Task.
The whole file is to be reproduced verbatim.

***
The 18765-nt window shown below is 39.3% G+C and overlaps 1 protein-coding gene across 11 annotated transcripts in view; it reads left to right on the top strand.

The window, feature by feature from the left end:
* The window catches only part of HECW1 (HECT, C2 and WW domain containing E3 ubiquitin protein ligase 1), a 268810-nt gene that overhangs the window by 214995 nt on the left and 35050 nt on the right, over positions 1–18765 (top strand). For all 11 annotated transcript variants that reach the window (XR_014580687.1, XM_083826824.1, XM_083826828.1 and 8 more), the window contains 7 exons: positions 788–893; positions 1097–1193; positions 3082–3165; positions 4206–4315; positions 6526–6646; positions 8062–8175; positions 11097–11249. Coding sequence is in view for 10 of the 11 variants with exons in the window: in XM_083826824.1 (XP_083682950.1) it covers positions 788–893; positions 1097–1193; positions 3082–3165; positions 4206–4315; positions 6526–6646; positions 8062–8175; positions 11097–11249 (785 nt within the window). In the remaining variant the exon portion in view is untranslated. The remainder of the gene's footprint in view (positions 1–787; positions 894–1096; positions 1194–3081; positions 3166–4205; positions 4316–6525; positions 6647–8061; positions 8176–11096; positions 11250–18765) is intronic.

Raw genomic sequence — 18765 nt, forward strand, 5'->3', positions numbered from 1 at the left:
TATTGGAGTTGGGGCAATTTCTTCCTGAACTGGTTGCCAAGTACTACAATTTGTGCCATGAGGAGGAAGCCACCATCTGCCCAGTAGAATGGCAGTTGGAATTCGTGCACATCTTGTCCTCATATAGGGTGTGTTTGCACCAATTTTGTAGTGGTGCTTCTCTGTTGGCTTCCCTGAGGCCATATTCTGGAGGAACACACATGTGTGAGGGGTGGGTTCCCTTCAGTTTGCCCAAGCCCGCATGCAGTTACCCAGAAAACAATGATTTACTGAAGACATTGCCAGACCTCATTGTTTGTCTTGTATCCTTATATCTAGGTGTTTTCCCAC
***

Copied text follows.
The 18765-nt window shown below is 39.3% G+C and overlaps 1 protein-coding gene across 11 annotated transcripts in view; it reads left to right on the top strand.

The window, feature by feature from the left end:
* The window catches only part of HECW1 (HECT, C2 and WW domain containing E3 ubiquitin protein ligase 1), a 268810-nt gene that overhangs the window by 214995 nt on the left and 35050 nt on the right, over positions 1–18765 (top strand). For all 11 annotated transcript variants that reach the window (XR_014580687.1, XM_083826824.1, XM_083826828.1 and 8 more), the window contains 7 exons: positions 788–893; positions 1097–1193; positions 3082–3165; positions 4206–4315; positions 6526–6646; positions 8062–8175; positions 11097–11249. Coding sequence is in view for 10 of the 11 variants with exons in the window: in XM_083826824.1 (XP_083682950.1) it covers positions 788–893; positions 1097–1193; positions 3082–3165; positions 4206–4315; positions 6526–6646; positions 8062–8175; positions 11097–11249 (785 nt within the window). In the remaining variant the exon portion in view is untranslated. The remainder of the gene's footprint in view (positions 1–787; positions 894–1096; positions 1194–3081; positions 3166–4205; positions 4316–6525; positions 6647–8061; positions 8176–11096; positions 11250–18765) is intronic.

Raw genomic sequence — 18765 nt, forward strand, 5'->3', positions numbered from 1 at the left:
TATTGGAGTTGGGGCAATTTCTTCCTGAACTGGTTGCCAAGTACTACAATTTGTGCCATGAGGAGGAAGCCACCATCTGCCCAGTAGAATGGCAGTTGGAATTCGTGCACATCTTGTCCTCATATAGGGTGTGTTTGCACCAATTTTGTAGTGGTGCTTCTCTGTTGGCTTCCCTGAGGCCATATTCTGGAGGAACACACATGTGTGAGGGGTGGGTTCCCTTCAGTTTGCCCAAGCCCGCATGCAGTTACCCAGAAAACAATGATTTACTGAAGACATTGCCAGACCTCATTGTTTGTCTTGTATCCTTATATCTAGGTGTTTTCCCAC